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Photosynthesis Directory

Introduction to Photosynthesis


The Evolution of Photosynthesis

Life theoretically originated on Earth 3.5 to 4 billion years ago. The atmosphere was thin: composed of methane, carbon dioxide, and water vapour. Any gaseous oxygen had been used up in the combustion (or oxidation) of materials when the Earth was very hot.

The cooling water collected in pools, assimilating the nutrients from the rocks. As water evaporated, the nutrients concentrated, forming a rich soup. The first organisms would have made a good living off this food source, breaking down the complex molecules into water and carbon dioxide through respiration. Eventually, as life grew, the need arose to somehow resynthesize complex compounds, both to eat and to use for structure and function. Some organisms learned how to use the sun's energy to synthesize large molecules from small molecules. Other organisms learned to use other sources of reductive power. These organisms who have learned how to build the building blocks of life are called autotrophs, or self-feeders. Autotrophs are found in the bacterial and in the plant kingdom.

The Discovery of Photosynthesis

Joseph Priestly, a chemist and minister, discovered that when he isolated a volume of air under an inverted jar, and burned a candle in it, the candle would burn out very quickly, much before it ran out of wax. He further discovered that a mouse could similarly "injure" air. He then showed that the air that had been "injured" by the candle and the mouse could be restored by a plant. In 1778, Jan Ingenhousz, court physician to the Austrian Empress, repeated Priestly's experiments. He discovered that it was the influence of sun and light on the plant that could cause it to rescue a mouse in a matter of hours.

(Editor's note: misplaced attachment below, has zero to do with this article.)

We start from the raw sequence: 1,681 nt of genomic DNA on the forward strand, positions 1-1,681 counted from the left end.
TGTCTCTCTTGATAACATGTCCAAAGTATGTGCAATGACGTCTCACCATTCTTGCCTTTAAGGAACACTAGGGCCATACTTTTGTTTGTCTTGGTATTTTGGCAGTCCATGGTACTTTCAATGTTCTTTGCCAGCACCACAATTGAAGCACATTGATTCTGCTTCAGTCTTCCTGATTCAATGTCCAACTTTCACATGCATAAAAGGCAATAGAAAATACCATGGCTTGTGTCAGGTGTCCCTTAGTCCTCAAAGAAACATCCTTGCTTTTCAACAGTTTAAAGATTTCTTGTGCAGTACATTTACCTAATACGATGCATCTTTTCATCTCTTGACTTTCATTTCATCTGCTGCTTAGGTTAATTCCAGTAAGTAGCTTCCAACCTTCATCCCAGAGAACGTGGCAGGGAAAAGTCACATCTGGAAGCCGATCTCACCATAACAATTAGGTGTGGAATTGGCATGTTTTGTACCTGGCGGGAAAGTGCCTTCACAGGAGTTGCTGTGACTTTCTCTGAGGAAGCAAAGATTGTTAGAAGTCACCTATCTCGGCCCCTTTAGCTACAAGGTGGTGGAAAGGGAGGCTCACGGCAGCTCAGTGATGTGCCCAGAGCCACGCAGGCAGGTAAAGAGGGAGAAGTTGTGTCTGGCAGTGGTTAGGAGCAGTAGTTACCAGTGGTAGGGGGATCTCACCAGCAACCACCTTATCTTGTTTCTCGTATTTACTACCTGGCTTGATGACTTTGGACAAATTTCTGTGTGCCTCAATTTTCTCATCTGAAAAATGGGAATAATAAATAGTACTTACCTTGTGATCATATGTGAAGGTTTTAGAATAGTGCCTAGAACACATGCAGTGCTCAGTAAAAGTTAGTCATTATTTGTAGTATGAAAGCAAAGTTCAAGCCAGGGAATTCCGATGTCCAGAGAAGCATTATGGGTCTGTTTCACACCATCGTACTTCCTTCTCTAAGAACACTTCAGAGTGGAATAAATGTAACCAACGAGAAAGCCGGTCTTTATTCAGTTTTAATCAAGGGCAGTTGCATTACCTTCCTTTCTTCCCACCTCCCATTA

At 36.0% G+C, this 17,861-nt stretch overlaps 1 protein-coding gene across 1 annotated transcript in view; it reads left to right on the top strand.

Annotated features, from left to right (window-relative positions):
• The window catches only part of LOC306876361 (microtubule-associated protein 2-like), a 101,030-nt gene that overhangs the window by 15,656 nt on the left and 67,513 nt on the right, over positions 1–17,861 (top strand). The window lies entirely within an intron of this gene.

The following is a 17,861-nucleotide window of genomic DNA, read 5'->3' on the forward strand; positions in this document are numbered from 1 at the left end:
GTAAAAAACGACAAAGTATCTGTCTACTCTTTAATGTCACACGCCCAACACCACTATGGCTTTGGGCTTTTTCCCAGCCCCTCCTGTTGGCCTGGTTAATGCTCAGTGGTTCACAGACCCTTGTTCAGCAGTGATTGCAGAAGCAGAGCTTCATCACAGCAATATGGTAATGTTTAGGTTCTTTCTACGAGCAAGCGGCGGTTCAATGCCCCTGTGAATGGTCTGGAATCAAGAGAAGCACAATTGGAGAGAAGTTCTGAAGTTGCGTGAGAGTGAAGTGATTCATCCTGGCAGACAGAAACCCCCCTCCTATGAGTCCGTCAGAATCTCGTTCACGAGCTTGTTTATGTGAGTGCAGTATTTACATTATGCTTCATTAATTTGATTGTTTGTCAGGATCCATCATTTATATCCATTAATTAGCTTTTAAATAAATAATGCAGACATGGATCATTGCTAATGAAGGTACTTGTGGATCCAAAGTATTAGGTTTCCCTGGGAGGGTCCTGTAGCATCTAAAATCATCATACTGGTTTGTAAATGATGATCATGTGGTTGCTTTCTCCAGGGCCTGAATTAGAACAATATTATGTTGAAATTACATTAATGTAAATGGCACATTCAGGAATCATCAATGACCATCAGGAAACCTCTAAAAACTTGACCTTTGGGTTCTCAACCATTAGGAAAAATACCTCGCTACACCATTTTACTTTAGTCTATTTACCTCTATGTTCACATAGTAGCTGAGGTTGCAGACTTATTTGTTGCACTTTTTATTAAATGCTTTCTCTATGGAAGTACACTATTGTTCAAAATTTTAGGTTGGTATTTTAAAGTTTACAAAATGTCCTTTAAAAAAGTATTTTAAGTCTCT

In 1796, Jean Senebier, a French pastor, showed that CO2 was the "fixed" or "injured" air and that it was taken up by plants in photosynthesis. Soon afterwards, Theodore de Saussure showed that the increase in mass of the plant as it grows could not be due only to uptake of CO2, but also to the incorporation of water.

Thus the basic reaction of photosynthesis was outlined:

CO2 + H2O + light energy ---> (CH2O)n + O2

Overview of Light and Dark Reactions

Early in the 20th Century, researchers took advantage of the use of isotopes to better understand the basic equation of photosynthesis. It was discovered that when carbon dioxide was labelled with a heavy isotope of oxygen, only the lighter isotope was emitted from the plant as oxygen gas. However, if the oxygen of the water was labelled, so was the oxygen gas emitted. This showed that the oxygen for photosynthesis was derived from the water.

Light energy entering the plant splits the water into hydrogen and oxygen:

H2O + light energy ---> ½ O2 + 2H+ + 2 electrons

These electrons travel through the mebrane much like the electrons in oxidative phosphorylation, using their energy to pump protons through the membrane. The proton gradient thus established can be used to synthesize ATP.

More importantly, that same electron reduces NADP+ to NADPH. This molecule plays the same role in synthesis as does NAD+ in the respiratory pathway, as a carrier of reductive power. This store of power serves to reduce carbon dioxide to the more complex carbon structure of glucose, the building block of life.

The reactions leading to the production of ATP and reduction of NADP+ are called the light reactions because they are initiated by the splitting of water by light energy. The reduction of carbon dioxide to glucose, using the NADPH produced by the light reactions, is governed by the dark reactions.

The Chloroplast

The chloroplast is the organelle of photosynthesis. In many ways, the chloroplast resembles the the mitochondrion.

The chloroplast has three membranes: inner, outer, and thylakoid . It has three compartments: stroma, thylakoid space, and inter-membrane space. These compartments and the membranes that separate them serve to isolate different aspects of photosynthesis. Dark reactions take place in the stroma. Light reactions take place on the thylakoid membranes.


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